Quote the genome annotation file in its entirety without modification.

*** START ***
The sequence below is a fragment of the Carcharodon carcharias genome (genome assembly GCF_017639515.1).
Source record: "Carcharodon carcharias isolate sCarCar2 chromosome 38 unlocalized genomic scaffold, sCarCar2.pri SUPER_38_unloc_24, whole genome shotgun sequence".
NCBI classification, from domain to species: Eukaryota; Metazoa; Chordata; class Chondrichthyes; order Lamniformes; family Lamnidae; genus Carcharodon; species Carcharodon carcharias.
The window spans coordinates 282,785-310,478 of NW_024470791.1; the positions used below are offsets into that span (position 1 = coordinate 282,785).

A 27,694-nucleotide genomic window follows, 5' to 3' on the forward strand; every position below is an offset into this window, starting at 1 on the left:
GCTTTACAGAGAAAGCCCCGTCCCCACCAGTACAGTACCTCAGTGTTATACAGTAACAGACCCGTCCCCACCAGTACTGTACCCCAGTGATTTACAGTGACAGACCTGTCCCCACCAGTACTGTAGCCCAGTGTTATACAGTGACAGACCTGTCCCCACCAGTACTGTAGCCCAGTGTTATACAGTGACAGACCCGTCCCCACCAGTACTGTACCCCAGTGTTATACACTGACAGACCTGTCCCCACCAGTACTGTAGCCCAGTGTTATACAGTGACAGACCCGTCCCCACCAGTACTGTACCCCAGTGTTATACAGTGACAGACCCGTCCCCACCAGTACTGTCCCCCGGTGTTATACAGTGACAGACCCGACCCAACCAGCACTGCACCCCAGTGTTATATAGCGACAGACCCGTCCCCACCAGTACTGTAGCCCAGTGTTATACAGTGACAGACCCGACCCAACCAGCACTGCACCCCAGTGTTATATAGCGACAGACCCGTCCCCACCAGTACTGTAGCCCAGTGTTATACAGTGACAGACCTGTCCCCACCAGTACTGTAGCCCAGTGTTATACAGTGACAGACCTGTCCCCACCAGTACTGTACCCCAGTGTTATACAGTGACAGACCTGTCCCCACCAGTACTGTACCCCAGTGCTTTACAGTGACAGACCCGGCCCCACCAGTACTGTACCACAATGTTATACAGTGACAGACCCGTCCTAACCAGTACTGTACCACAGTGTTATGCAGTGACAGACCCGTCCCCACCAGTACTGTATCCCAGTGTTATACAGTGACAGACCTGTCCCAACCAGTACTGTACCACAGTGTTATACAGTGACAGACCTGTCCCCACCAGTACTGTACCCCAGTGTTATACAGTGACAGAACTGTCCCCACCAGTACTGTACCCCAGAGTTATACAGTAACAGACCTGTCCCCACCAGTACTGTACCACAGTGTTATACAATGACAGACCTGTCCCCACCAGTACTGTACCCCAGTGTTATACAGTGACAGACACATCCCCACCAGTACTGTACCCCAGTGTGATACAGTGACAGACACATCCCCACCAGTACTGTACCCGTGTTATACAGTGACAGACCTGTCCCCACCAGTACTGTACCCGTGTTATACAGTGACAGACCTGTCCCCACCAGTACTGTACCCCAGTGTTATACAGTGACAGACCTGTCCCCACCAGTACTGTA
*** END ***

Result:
The sequence below is a fragment of the Carcharodon carcharias genome (genome assembly GCF_017639515.1).
Source record: "Carcharodon carcharias isolate sCarCar2 chromosome 38 unlocalized genomic scaffold, sCarCar2.pri SUPER_38_unloc_24, whole genome shotgun sequence".
NCBI classification, from domain to species: Eukaryota; Metazoa; Chordata; class Chondrichthyes; order Lamniformes; family Lamnidae; genus Carcharodon; species Carcharodon carcharias.
The window spans coordinates 282,785-310,478 of NW_024470791.1; the positions used below are offsets into that span (position 1 = coordinate 282,785).

A 27,694-nucleotide genomic window follows, 5' to 3' on the forward strand; every position below is an offset into this window, starting at 1 on the left:
GCTTTACAGAGAAAGCCCCGTCCCCACCAGTACAGTACCTCAGTGTTATACAGTAACAGACCCGTCCCCACCAGTACTGTACCCCAGTGATTTACAGTGACAGACCTGTCCCCACCAGTACTGTAGCCCAGTGTTATACAGTGACAGACCTGTCCCCACCAGTACTGTAGCCCAGTGTTATACAGTGACAGACCCGTCCCCACCAGTACTGTACCCCAGTGTTATACACTGACAGACCTGTCCCCACCAGTACTGTAGCCCAGTGTTATACAGTGACAGACCCGTCCCCACCAGTACTGTACCCCAGTGTTATACAGTGACAGACCCGTCCCCACCAGTACTGTCCCCCGGTGTTATACAGTGACAGACCCGACCCAACCAGCACTGCACCCCAGTGTTATATAGCGACAGACCCGTCCCCACCAGTACTGTAGCCCAGTGTTATACAGTGACAGACCCGACCCAACCAGCACTGCACCCCAGTGTTATATAGCGACAGACCCGTCCCCACCAGTACTGTAGCCCAGTGTTATACAGTGACAGACCTGTCCCCACCAGTACTGTAGCCCAGTGTTATACAGTGACAGACCTGTCCCCACCAGTACTGTACCCCAGTGTTATACAGTGACAGACCTGTCCCCACCAGTACTGTACCCCAGTGCTTTACAGTGACAGACCCGGCCCCACCAGTACTGTACCACAATGTTATACAGTGACAGACCCGTCCTAACCAGTACTGTACCACAGTGTTATGCAGTGACAGACCCGTCCCCACCAGTACTGTATCCCAGTGTTATACAGTGACAGACCTGTCCCAACCAGTACTGTACCACAGTGTTATACAGTGACAGACCTGTCCCCACCAGTACTGTACCCCAGTGTTATACAGTGACAGAACTGTCCCCACCAGTACTGTACCCCAGAGTTATACAGTAACAGACCTGTCCCCACCAGTACTGTACCACAGTGTTATACAATGACAGACCTGTCCCCACCAGTACTGTACCCCAGTGTTATACAGTGACAGACACATCCCCACCAGTACTGTACCCCAGTGTGATACAGTGACAGACACATCCCCACCAGTACTGTACCCGTGTTATACAGTGACAGACCTGTCCCCACCAGTACTGTACCCGTGTTATACAGTGACAGACCTGTCCCCACCAGTACTGTACCCCAGTGTTATACAGTGACAGACCTGTCCCCACCAGTACTGTA